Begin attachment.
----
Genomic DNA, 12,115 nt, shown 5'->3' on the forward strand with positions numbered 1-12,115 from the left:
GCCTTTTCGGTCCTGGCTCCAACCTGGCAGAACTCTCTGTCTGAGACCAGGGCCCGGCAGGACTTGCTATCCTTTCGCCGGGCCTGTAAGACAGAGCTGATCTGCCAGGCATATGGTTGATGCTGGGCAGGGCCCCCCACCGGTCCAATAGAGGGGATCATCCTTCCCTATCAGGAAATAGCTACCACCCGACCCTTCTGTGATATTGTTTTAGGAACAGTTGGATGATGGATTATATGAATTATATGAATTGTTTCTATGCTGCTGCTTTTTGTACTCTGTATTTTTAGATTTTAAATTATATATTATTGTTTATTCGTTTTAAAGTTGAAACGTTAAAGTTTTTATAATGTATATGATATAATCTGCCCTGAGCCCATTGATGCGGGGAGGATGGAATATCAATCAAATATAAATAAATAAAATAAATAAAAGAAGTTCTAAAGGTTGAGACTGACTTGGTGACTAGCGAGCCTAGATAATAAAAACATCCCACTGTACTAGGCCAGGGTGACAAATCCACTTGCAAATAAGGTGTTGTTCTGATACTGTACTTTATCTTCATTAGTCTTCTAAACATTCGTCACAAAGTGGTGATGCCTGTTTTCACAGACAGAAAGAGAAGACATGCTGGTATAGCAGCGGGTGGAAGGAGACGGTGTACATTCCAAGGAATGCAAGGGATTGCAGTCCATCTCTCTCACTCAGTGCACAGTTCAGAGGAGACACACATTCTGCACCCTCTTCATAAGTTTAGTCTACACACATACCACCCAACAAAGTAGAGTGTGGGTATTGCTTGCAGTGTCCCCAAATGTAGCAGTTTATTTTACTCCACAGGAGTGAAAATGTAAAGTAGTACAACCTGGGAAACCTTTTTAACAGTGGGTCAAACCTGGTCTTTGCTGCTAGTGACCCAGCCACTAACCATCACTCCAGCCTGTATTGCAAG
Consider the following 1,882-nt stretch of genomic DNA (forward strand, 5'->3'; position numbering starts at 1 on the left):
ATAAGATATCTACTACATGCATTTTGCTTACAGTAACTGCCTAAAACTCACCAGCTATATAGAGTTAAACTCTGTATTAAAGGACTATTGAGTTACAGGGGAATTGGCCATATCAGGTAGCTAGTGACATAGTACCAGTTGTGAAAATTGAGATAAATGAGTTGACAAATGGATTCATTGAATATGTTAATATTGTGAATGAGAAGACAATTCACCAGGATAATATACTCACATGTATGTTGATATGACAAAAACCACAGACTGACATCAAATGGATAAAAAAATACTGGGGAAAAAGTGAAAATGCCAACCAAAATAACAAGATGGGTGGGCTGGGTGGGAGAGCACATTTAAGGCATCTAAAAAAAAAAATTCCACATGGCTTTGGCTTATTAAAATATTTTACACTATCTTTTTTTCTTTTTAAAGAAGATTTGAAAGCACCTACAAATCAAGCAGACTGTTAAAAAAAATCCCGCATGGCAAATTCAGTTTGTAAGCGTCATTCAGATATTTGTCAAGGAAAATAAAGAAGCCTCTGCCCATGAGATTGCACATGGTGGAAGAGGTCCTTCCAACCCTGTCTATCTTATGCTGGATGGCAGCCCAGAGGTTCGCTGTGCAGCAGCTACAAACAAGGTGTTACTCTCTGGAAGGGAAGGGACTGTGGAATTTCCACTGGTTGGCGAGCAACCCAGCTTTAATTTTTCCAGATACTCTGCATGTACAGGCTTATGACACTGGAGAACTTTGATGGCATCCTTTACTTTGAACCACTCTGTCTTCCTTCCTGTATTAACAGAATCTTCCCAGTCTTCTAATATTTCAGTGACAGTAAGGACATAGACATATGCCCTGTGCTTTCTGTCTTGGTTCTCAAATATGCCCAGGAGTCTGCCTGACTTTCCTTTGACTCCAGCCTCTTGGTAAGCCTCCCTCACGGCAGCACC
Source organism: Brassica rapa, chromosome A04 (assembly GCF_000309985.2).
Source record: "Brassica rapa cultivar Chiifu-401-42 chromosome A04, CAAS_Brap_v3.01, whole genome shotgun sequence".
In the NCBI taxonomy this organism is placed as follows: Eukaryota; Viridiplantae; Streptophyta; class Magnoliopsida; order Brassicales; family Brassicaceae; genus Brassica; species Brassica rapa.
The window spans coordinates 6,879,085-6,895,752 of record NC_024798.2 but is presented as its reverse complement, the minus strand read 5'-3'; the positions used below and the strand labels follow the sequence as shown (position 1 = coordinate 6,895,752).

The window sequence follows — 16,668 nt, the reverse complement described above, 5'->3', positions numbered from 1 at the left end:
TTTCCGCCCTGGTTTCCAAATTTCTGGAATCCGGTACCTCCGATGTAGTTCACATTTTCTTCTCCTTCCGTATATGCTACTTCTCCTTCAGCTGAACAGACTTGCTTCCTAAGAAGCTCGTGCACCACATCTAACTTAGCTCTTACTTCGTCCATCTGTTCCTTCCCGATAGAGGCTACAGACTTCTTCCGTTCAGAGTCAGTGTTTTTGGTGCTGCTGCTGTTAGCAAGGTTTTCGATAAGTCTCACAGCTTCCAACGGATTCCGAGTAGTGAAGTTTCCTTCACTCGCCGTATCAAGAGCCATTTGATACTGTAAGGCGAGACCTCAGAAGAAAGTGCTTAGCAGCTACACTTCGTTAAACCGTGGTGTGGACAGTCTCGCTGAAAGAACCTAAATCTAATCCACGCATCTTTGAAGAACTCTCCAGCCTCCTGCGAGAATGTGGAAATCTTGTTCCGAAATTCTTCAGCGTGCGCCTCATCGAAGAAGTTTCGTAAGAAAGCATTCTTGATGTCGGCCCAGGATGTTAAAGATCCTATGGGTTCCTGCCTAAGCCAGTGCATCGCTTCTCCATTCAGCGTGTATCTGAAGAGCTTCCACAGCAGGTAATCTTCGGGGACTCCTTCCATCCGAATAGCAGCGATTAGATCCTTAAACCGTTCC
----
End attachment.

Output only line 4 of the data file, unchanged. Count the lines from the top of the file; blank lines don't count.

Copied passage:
ATAAGATATCTACTACATGCATTTTGCTTACAGTAACTGCCTAAAACTCACCAGCTATATAGAGTTAAACTCTGTATTAAAGGACTATTGAGTTACAGGGGAATTGGCCATATCAGGTAGCTAGTGACATAGTACCAGTTGTGAAAATTGAGATAAATGAGTTGACAAATGGATTCATTGAATATGTTAATATTGTGAATGAGAAGACAATTCACCAGGATAATATACTCACATGTATGTTGATATGACAAAAACCACAGACTGACATCAAATGGATAAAAAAATACTGGGGAAAAAGTGAAAATGCCAACCAAAATAACAAGATGGGTGGGCTGGGTGGGAGAGCACATTTAAGGCATCTAAAAAAAAAAATTCCACATGGCTTTGGCTTATTAAAATATTTTACACTATCTTTTTTTCTTTTTAAAGAAGATTTGAAAGCACCTACAAATCAAGCAGACTGTTAAAAAAAATCCCGCATGGCAAATTCAGTTTGTAAGCGTCATTCAGATATTTGTCAAGGAAAATAAAGAAGCCTCTGCCCATGAGATTGCACATGGTGGAAGAGGTCCTTCCAACCCTGTCTATCTTATGCTGGATGGCAGCCCAGAGGTTCGCTGTGCAGCAGCTACAAACAAGGTGTTACTCTCTGGAAGGGAAGGGACTGTGGAATTTCCACTGGTTGGCGAGCAACCCAGCTTTAATTTTTCCAGATACTCTGCATGTACAGGCTTATGACACTGGAGAACTTTGATGGCATCCTTTACTTTGAACCACTCTGTCTTCCTTCCTGTATTAACAGAATCTTCCCAGTCTTCTAATATTTCAGTGACAGTAAGGACATAGACATATGCCCTGTGCTTTCTGTCTTGGTTCTCAAATATGCCCAGGAGTCTGCCTGACTTTCCTTTGACTCCAGCCTCTTGGTAAGCCTCCCTCACGGCAGCACC